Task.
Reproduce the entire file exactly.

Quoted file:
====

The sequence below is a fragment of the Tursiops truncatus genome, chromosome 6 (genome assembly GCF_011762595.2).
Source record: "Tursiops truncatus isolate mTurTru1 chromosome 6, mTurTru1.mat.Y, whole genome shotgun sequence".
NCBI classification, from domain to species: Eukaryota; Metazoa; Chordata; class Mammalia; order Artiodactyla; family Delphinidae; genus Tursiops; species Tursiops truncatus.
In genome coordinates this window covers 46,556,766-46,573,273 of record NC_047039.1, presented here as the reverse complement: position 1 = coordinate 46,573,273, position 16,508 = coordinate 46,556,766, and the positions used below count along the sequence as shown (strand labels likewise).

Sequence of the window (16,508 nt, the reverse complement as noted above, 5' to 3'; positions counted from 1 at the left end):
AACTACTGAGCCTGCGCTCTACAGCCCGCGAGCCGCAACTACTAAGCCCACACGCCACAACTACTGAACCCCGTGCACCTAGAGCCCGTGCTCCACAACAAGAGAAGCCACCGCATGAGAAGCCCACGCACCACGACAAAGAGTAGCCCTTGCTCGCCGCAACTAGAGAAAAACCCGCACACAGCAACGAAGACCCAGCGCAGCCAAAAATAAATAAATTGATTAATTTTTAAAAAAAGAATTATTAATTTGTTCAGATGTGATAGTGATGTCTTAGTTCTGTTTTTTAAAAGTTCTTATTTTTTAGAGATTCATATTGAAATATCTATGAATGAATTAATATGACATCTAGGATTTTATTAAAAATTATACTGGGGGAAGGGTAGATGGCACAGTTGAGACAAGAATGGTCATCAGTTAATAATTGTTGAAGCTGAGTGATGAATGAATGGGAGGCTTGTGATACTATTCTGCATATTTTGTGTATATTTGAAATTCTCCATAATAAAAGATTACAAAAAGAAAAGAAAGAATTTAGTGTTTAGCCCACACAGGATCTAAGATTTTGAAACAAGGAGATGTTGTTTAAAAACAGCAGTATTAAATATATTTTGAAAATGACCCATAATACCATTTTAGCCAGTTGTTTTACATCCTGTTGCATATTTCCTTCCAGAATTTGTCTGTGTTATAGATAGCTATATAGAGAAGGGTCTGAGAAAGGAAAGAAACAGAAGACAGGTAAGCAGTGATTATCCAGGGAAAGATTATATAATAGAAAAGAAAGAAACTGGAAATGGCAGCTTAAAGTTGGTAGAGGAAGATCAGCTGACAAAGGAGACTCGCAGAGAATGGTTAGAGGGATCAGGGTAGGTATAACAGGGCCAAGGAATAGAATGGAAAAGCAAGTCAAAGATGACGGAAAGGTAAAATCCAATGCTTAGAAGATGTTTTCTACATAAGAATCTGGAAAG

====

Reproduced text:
The sequence below is a fragment of the Tursiops truncatus genome, chromosome 6 (genome assembly GCF_011762595.2).
Source record: "Tursiops truncatus isolate mTurTru1 chromosome 6, mTurTru1.mat.Y, whole genome shotgun sequence".
NCBI classification, from domain to species: Eukaryota; Metazoa; Chordata; class Mammalia; order Artiodactyla; family Delphinidae; genus Tursiops; species Tursiops truncatus.
In genome coordinates this window covers 46,556,766-46,573,273 of record NC_047039.1, presented here as the reverse complement: position 1 = coordinate 46,573,273, position 16,508 = coordinate 46,556,766, and the positions used below count along the sequence as shown (strand labels likewise).

Sequence of the window (16,508 nt, the reverse complement as noted above, 5' to 3'; positions counted from 1 at the left end):
AACTACTGAGCCTGCGCTCTACAGCCCGCGAGCCGCAACTACTAAGCCCACACGCCACAACTACTGAACCCCGTGCACCTAGAGCCCGTGCTCCACAACAAGAGAAGCCACCGCATGAGAAGCCCACGCACCACGACAAAGAGTAGCCCTTGCTCGCCGCAACTAGAGAAAAACCCGCACACAGCAACGAAGACCCAGCGCAGCCAAAAATAAATAAATTGATTAATTTTTAAAAAAAGAATTATTAATTTGTTCAGATGTGATAGTGATGTCTTAGTTCTGTTTTTTAAAAGTTCTTATTTTTTAGAGATTCATATTGAAATATCTATGAATGAATTAATATGACATCTAGGATTTTATTAAAAATTATACTGGGGGAAGGGTAGATGGCACAGTTGAGACAAGAATGGTCATCAGTTAATAATTGTTGAAGCTGAGTGATGAATGAATGGGAGGCTTGTGATACTATTCTGCATATTTTGTGTATATTTGAAATTCTCCATAATAAAAGATTACAAAAAGAAAAGAAAGAATTTAGTGTTTAGCCCACACAGGATCTAAGATTTTGAAACAAGGAGATGTTGTTTAAAAACAGCAGTATTAAATATATTTTGAAAATGACCCATAATACCATTTTAGCCAGTTGTTTTACATCCTGTTGCATATTTCCTTCCAGAATTTGTCTGTGTTATAGATAGCTATATAGAGAAGGGTCTGAGAAAGGAAAGAAACAGAAGACAGGTAAGCAGTGATTATCCAGGGAAAGATTATATAATAGAAAAGAAAGAAACTGGAAATGGCAGCTTAAAGTTGGTAGAGGAAGATCAGCTGACAAAGGAGACTCGCAGAGAATGGTTAGAGGGATCAGGGTAGGTATAACAGGGCCAAGGAATAGAATGGAAAAGCAAGTCAAAGATGACGGAAAGGTAAAATCCAATGCTTAGAAGATGTTTTCTACATAAGAATCTGGAAAG